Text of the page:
• Segwit activation in January 2017 – the first altcoin to do so.
  • iOS wallet release in March 2017, along with a web wallet and Electrum Lite client.
  • Groestlpay release in June 2017.
  • Segwit upgrades and wallet updates in December 2017.
  • Onchain atomic swaps via Komodo in March 2018, along with Coinomi integration.
  • Hardware wallet storage on Trezor One in June 2018.
  • GRSPay release in September 2018, along with significant wallet updates and integration into multiple third-party wallets and services.
  • Groestlcoin Core v2.17.2 release in March 2019, plus integration into Zelcore and Ledger hardware wallets.
  • Integration of GRS into multiple third-party wallets in June 2019.
  • Groestl Nodes in September 2019.
  • Release of multiple mobile wallet updates and new services, along with Lightning Network explorer for GRS in December 2019.

And then we arrive at 2020, where in March the Groestlcoin team celebrated their 6-year anniversary with one of their quarterly development updates. In it, they detailed the previous months’ developments, including the release of Groestlcoin Core v2.18.2, the BIP39 Key Tool, HODL GRS for Android, Seed Savior, VanitySearch, Android wallet updates and GRS Moonshine for Android.

Looking ahead, in June 2020, they will be releasing another quarterly update with Groestlcoin Core v2.19.1; the v1.5 of the Webwallet; HODL GRS for iOS; Unstoppable GRS; GRS Lightning App; and Zeus GRS iOS, along with other minor updates. In September, we’ll get Groestlcoin Core v2.20.1. Looking much further ahead to 2021, the team are looking at integration into Trezor and Ledger webwallets, the release of the Wasabi wallet; Taproot and Tapscript and the integration of Schnorr Signatures. They will also be looking at MimbleWimble for privacy, offchain atomic swaps and bulletproofs.

As if such a detailed roadmap wasn’t enough, they also have a complementary web page titled Development Progress, where users can view a visualisation of the progress made so far on each development component.

Perhaps the most impressive of these developments is the full suite for Lightning Network – a testament to the team’s desire to actually build out utility beyond basic initial integrations that many altcoins use as marketing tools based on the flavour of the day.


There is no relevant whitepaper available for Groestlcoin.


Groestlcoin has a plethora of wallets to store GRS, including a core desktop wallet, several mobile wallets, a web wallet, third-party storage on Coinomi, Atomic Wallet, Guarda, Zelcore, Flare and others, and also hardware wallet storage on Ledger devices, Trezor and BitFi.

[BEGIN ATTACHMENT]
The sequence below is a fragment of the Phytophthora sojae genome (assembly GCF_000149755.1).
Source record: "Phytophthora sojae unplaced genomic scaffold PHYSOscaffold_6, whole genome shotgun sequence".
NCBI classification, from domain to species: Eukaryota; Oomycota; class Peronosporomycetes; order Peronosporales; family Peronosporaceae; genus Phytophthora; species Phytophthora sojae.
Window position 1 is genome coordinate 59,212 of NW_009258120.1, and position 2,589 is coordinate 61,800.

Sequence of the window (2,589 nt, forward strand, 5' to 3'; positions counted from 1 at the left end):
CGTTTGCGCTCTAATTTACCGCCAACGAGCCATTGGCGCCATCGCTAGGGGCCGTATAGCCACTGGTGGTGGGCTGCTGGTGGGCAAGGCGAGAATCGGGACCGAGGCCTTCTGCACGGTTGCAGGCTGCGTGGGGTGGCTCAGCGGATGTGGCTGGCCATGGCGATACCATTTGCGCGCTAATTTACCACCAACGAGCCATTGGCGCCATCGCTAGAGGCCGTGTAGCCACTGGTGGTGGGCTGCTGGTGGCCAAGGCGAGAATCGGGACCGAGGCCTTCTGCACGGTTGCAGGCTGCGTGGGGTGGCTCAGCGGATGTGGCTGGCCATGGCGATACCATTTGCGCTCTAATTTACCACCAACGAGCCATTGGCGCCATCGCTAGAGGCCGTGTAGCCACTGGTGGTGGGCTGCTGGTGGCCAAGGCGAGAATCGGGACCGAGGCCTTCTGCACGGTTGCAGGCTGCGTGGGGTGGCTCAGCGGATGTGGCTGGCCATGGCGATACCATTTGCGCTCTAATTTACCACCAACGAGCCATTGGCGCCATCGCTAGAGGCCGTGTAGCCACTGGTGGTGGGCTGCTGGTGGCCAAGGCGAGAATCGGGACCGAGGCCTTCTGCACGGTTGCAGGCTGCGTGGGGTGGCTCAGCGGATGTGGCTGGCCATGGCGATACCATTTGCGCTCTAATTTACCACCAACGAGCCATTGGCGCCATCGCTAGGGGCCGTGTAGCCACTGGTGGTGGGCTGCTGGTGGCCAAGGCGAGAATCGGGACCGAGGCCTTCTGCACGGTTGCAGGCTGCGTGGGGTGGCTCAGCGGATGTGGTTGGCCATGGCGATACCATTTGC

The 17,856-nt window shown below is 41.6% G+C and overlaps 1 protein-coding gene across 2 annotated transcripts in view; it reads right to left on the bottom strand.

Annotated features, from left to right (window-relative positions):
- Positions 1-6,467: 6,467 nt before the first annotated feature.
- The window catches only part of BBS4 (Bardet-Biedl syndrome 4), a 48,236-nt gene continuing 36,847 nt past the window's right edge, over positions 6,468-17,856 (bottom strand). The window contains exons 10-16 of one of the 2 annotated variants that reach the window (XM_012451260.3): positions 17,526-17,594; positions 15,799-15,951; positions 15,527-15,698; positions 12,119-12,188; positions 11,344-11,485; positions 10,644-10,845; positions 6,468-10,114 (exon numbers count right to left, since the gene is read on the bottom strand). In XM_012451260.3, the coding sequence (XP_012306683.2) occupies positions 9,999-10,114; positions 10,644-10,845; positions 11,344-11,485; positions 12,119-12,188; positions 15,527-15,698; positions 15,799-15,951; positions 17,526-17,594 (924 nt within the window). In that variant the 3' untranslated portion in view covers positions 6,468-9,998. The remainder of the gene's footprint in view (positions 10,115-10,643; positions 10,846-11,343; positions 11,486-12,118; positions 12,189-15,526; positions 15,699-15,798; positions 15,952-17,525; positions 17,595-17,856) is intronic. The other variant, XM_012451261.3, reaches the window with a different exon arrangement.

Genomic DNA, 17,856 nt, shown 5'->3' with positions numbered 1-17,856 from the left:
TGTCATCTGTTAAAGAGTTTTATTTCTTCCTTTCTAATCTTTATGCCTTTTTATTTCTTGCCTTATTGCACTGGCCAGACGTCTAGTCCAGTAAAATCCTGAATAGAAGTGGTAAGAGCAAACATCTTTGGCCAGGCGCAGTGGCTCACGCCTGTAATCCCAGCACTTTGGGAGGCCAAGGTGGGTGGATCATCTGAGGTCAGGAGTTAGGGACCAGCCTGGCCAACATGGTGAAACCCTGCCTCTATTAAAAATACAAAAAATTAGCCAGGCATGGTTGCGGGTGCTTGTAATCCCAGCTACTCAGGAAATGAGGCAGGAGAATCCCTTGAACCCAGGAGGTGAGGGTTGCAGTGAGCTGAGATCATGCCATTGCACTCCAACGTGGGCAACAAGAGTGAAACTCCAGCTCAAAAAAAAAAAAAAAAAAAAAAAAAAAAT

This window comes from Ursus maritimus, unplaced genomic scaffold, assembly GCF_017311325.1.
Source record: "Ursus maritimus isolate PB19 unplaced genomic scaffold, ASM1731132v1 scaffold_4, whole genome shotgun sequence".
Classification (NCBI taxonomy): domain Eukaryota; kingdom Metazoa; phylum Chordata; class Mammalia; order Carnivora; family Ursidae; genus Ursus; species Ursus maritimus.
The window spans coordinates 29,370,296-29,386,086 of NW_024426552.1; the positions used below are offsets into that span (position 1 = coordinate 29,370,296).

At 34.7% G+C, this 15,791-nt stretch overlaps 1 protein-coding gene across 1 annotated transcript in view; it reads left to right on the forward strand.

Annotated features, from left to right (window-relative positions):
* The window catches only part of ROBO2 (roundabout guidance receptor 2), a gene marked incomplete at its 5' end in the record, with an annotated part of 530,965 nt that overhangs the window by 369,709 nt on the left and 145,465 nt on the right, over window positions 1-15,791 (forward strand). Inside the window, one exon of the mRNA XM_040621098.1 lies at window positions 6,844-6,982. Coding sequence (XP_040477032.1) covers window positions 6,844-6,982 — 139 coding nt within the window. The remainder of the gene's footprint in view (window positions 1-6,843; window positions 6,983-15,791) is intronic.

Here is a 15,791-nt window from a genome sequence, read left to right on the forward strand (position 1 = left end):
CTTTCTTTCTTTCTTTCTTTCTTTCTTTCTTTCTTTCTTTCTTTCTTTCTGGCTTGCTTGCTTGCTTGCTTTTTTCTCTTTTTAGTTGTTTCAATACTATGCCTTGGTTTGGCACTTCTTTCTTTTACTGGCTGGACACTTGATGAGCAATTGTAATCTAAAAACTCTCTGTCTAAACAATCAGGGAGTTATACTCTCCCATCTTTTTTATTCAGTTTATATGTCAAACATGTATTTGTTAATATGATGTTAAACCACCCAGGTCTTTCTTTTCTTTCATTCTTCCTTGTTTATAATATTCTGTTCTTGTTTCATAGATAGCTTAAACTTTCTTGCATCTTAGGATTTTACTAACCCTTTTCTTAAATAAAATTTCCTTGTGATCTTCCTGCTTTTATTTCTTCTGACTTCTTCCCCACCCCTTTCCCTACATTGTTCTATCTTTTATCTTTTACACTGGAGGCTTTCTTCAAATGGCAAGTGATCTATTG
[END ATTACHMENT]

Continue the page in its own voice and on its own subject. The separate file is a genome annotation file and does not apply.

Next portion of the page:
That concludes my evaluation of the development of Groestlcoin.

Let’s dissect its price-history:







Given that GRS has been trading now for about six years, I figured that it would be helpful to provide a Weekly chart and a Daily chart, in order to better understand the coin’s full price-history and its recent movements.

Beginning with the former, you can see that price initially traded around 1300 satoshis, before swiftly falling off and forming a base around 60 satoshis, which became range support and its all-time low for many months. Price stayed in a relatively tight range for a while before expanding in early 2015 and forming a new, more clearly-defined range, with range resistance at 740 satoshis – in reality, during that period, it didn’t seem like a range because the movement from the 60-satoshis base was over 10x to hit resistance, and I recall it playing out like a mini-cycle. With hindsight, we can see that the 60-740 satoshi range that spanned 540 days (yes, well over a year) was in fact a longer-term accumulation range for the subsequent cycles post-2017. After breaking out above range resistance in early 2017, GRS expanded swiftly, hitting its all-time high at 26.5k satoshis in Q1 2018 following a series of successive bull cycles throughout the preceding year. Price then formed a new base at 5500 satoshis in mid-2018, popped up in one final spike to 18.5k satoshis in early 2019, and then capitulated. 5500 satoshis swiftly became resistance and price lost the 200-week moving average. Since, price continued to fall, hitting support at 2000 satoshis in mid-2019, where for several months it formed a new base, with range resistance coming in at 3100 satoshis. A few weeks ago, however, that base was lost, and price fell to 1300 satoshis, above which it currently sits.

Turning to the Daily, we can see that GRS has been capped by the 360-day moving average since 2019 and, as of last month, it has also fallen well below the 200DMA. Range support at 2000 satoshis has yet to be retested as resistance and price is now sitting above old resistance turned support at 1300 satoshis. Whilst I do believe that GRS has another cycle in it, I am not willing to be a buyer so soon after the loss of range support. Instead, I would like to see it reclaimed and for price to start closing above the 360DMA before I become interested. Nonetheless, given that we are at Q4 2017 prices that preceded a 20x pump cycle, I do think that this is where we will begin to see re-accumulation. Failing a reclamation of 2000 satoshis as support, I would definitely be a buyer if we came down into the 740 satoshi area that preceded the entirety of 2017/18.

And that concludes my Coin Report on Groestlcoin.


This report is now over 4,000 words, and it is time to draw it to a close.

My final grading for Groestlcoin is 6 out of 10.

Here, you can find my grading framework, for reference.

Lastly, here is a link to a Google Sheets file with any significant data from previous reports compiled for cross-comparative purposes. I will keep this updated as I continue to write these reports.

I hope this report has proved insightful and that you’ve enjoyed the read! Please do feel free to leave any questions in the Comments, and I’ll answer them as best I can.